Juan Perón's unique Ferrari could fetch $2 million in Arizona
A Ferrari once owned by Argentinean President Juan Perón could fetch up to $2 million when it hits the block this month.
RM Sotheby's will offer the historic car as part of its annual Arizona sale, which takes place at the Arizona Biltmore Resort and Spa in Phoenix on January 18-19.
The 1952 Ferrari 212 Inter is the 49th example of just 73 ever built, and was always intended for use as a show car.
It features unique coachwork by Ghia of Turin, and made its public debut in October 1952 on the Ferrari stand at the Paris Motor Show.
It was during the show that it was spotted by Juan Perón, President of Argentina and one of the most significant world leaders of the 20th century.
Perón was a noted motorsport fanatic, and his passion led him to build a Formula 1 track in Buenos Aires and help finance the racing career of Juan Manual Fangio.
He also owned an extensive collection of fast, expensive cars, and he quickly arranged to purchase the Ferrai through an intermediary in Rome.
However, Perón then faced a couple of problems.
Argentinia's laws regarding new luxury cars meant that if he shipped the Ferrari back home, he would be hit with a huge import tax bill.
He would also open himself up to criticism of his lavish lifestyle, as Argentina's spiralling trade deficit had led to severe austerity measures across the country.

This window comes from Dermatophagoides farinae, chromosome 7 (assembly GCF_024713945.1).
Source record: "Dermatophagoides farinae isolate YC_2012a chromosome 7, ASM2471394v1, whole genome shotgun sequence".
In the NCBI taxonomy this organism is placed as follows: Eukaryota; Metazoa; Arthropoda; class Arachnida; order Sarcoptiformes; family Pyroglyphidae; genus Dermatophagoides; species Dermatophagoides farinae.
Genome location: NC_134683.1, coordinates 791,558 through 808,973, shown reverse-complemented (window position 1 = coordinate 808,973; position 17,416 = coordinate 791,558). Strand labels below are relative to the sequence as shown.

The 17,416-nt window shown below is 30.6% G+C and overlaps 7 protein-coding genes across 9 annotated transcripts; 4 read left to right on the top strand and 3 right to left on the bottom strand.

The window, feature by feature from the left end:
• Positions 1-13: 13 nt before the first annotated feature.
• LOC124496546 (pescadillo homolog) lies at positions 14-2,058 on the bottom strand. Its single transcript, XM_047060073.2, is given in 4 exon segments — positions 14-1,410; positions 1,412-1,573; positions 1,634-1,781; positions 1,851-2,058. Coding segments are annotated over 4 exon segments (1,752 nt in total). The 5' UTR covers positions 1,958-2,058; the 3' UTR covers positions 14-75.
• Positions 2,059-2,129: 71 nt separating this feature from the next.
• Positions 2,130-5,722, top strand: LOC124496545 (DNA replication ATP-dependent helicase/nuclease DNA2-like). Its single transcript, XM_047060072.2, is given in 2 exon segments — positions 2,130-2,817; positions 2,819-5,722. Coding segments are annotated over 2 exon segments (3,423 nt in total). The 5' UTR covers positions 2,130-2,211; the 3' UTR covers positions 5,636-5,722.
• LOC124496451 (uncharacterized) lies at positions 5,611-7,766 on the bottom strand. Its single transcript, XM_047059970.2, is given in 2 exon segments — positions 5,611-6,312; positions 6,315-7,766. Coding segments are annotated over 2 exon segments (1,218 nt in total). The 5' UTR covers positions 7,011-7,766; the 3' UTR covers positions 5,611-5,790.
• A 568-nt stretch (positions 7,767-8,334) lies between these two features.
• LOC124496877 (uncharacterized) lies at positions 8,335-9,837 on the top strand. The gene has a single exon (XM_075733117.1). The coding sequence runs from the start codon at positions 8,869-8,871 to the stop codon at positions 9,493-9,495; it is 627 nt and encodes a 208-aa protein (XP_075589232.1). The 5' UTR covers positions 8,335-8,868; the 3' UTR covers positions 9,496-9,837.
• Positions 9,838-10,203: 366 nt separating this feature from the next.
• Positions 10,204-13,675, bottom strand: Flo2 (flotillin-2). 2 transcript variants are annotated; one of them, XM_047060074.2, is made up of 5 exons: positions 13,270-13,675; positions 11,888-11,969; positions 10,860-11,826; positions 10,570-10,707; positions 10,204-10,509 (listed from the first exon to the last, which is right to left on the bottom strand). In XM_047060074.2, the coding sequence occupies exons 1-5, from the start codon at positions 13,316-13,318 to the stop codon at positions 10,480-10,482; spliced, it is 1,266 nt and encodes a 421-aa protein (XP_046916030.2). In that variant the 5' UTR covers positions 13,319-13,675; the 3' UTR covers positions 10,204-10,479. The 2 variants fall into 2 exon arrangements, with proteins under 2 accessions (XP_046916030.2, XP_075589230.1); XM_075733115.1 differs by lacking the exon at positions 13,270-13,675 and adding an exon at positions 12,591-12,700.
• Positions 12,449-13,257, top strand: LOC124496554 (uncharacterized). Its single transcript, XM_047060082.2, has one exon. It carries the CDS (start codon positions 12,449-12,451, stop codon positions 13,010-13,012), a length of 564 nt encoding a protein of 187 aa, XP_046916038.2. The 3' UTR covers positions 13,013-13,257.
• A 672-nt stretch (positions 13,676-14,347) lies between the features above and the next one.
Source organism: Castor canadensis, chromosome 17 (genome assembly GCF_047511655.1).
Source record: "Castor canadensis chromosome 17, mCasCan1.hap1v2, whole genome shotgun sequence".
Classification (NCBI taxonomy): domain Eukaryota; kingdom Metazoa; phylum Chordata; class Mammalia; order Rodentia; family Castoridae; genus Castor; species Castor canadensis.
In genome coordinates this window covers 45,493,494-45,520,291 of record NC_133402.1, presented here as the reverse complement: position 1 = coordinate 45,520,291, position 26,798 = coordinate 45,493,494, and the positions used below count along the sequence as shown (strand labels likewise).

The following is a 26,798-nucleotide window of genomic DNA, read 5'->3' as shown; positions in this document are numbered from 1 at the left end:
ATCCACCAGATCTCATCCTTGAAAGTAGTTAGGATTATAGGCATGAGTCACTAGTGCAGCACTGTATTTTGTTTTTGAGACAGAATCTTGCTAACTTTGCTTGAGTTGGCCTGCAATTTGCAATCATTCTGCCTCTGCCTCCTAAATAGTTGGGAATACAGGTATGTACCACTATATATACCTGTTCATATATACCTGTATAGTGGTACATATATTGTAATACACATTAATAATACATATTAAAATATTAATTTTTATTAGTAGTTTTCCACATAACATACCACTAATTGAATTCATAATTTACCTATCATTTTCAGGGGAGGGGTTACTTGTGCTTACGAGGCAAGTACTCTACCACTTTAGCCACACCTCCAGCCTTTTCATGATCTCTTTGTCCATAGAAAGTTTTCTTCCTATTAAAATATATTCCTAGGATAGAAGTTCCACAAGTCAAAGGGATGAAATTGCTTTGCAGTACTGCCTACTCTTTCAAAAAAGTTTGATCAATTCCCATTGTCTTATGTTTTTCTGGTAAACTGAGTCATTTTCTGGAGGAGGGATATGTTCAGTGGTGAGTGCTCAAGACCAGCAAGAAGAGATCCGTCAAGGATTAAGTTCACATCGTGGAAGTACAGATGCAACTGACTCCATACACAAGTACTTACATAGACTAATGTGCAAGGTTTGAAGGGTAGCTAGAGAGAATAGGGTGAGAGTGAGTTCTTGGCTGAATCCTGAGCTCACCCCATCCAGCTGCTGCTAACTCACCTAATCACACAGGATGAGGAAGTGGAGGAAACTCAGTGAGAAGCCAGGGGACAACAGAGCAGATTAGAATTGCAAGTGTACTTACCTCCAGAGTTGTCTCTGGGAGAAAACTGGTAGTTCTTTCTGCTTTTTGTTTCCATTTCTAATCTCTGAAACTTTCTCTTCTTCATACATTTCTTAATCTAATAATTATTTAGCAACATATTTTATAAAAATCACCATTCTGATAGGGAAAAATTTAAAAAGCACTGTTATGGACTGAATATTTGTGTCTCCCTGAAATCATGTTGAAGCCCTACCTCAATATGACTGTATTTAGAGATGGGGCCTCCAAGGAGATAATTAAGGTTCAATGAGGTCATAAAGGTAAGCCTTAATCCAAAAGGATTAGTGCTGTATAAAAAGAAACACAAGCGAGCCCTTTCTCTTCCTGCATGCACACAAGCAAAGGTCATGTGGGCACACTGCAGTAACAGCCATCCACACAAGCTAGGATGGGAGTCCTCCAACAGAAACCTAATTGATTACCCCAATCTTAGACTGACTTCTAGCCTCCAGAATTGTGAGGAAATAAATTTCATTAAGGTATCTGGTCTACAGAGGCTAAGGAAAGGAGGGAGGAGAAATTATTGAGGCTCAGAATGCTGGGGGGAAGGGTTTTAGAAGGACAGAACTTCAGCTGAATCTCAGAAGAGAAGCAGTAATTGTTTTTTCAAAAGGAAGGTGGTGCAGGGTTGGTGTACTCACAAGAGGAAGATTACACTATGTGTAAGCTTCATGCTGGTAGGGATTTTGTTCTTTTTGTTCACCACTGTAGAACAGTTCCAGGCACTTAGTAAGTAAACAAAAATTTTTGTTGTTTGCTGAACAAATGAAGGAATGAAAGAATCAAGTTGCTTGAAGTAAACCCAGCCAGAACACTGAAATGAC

To solve both issues, he arranged a surreptitious deal with Ferrari in which the manufacturer agreed to switch the car's identity with that of an older model.
The car was returned to the factory in Maranello where it was given a previously existing Milan registration, 'MI 197153', and its chassis was quietly renumbered to match.
Perón was now free to import his new 'used' Ferrai back home without a hitch – but in the end, he only had three years left to enjoy it.
In 1955 he was dramatically removed from power during a military coup, and the new regime publically exhibited Perón's antiques, jewelry and automobiles as examples of his opulence and corruption.
The Ferrari 212 Inter remained in Argentina until 1987, when it was purchased by a European collector who restored the car back to its original Paris Motor Show exterior.
The current owner acquired the Ferrari in 1999, and since then it had undergone further sympathetic restoration, winning it a Platinum Award and the Excellence Cup at the 2003 Pebble Beach Concours d’Elegance.
Now back on the market for the first time in two decades, the unique and historic Ferrari comes with an estimate of $1.6 - $2 million.
As RM Sotheby's states, "Few early Ferrari road cars offer such extraordinary cachet, and the Ghia coupe’s current availability should merit the attention of the world’s most serious collectors and Maranello connoisseurs."
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